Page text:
(Bloomberg) -- State Street Corp., the third- largest custody bank, said third-quarter profit fell 0.6% as revenue from foreign-exchange trading declined and low interest rates continued to depress earnings.
Net income on an operating basis declined to $473 million, or 99 cents a share, from $476 million, or 96 cents, a year earlier when there were more shares outstanding, the Boston- based company said today in a statement. Excluding certain items, 22 analysts surveyed by Bloomberg estimated earnings of 96 cents a share on average.
“They’ve done generally all right in winning new customers, but the interest rate environment has just been stagnant, more than anything,” Marty Mosby, a Memphis, Tennessee-based equity analyst at Guggenheim Securities LLC, said in an interview before results were announced.
State Street Chief Executive Officer Joseph Hooley has sought to boost shareholder returns by repurchasing shares, increasing the firm’s dividend and cutting jobs. Four large investors, frustrated with State Street’s share performance, have pushed the company’s board to replace Hooley or Chief Financial Officer Edward Resch, according to a report yesterday in the Financial Times.
State Street gained 3.2% this year through yesterday, compared with a 16% advance by rival Bank of New York Mellon Corp. and a 15% increase by the Standard & Poor’s 20-company index of asset managers and custody banks.
Sales in the third quarter declined 2.7% to $2.35 billion, hurt by a 44% decrease in foreign-exchange fees.
“Despite the challenging operating environment, we are confident in the resiliency of our business and proud of our track record,” Carolyn Cichon, a spokeswoman, said yesterday in a telephone interview.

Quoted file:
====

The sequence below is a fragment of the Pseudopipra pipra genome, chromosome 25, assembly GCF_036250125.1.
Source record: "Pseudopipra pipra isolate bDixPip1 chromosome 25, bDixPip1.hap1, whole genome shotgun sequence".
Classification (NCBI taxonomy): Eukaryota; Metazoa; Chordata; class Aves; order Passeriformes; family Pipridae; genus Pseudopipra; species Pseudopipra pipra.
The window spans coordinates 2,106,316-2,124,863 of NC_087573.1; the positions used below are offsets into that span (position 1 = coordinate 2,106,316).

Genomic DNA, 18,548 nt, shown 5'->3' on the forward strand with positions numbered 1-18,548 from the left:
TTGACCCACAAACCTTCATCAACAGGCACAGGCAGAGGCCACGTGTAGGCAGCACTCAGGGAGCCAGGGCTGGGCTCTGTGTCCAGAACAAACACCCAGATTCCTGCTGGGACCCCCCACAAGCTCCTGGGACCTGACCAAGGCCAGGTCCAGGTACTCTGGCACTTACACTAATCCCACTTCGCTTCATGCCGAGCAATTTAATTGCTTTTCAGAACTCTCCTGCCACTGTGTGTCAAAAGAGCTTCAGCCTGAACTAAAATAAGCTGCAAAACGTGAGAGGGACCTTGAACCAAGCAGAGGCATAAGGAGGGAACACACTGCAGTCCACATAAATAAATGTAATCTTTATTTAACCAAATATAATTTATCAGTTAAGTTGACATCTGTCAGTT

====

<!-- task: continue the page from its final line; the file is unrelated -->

Low interest rates hurt custody banks by reducing the return they make on their own investments and lending. Low rates have also forced State Street to waive some fees on money-market funds to keep client returns above zero. The U.S. Federal Reserve has held its benchmark interest rate at zero to 0.25 percent since December 2008 in an attempt to stimulate lending and economic growth.
State Street came under pressure from investor Nelson Peltz in October 2011 to increase profitability. Peltz, founder and chief executive officer of Trian Fund Management LP in New York, urged the firm to make a clearer commitment to cost-cutting, put shareholder returns ahead of acquisitions and consider selling its money-management unit. Peltz’s Trian was the eighth-biggest holder of State Street’s shares as of June 30, according to data compiled by Bloomberg.
Hooley has cut 2,250 jobs in the past two years to lower costs, raised the firm’s dividend in March to its 2008 level and announced a $1.8 billion share repurchase program through March 31, 2013.
Hooley also continued making acquisitions, agreeing in July to purchase Goldman Sachs Group Inc.’s hedge-fund administration unit for $550 million in cash. State Street completed the transaction yesterday, according to a regulatory filing.
State Street’s operating profit excludes money earned from the sale or maturing of bonds whose value was written down in May 2009, which the company records as “discount accretion” within net interest income.
Custody banks keep records, track performance and lend securities for institutional investors including mutual funds, pension funds and hedge funds. State Street also manages investments for individuals and institutions.
Results were announced before the start of regular U.S. trading.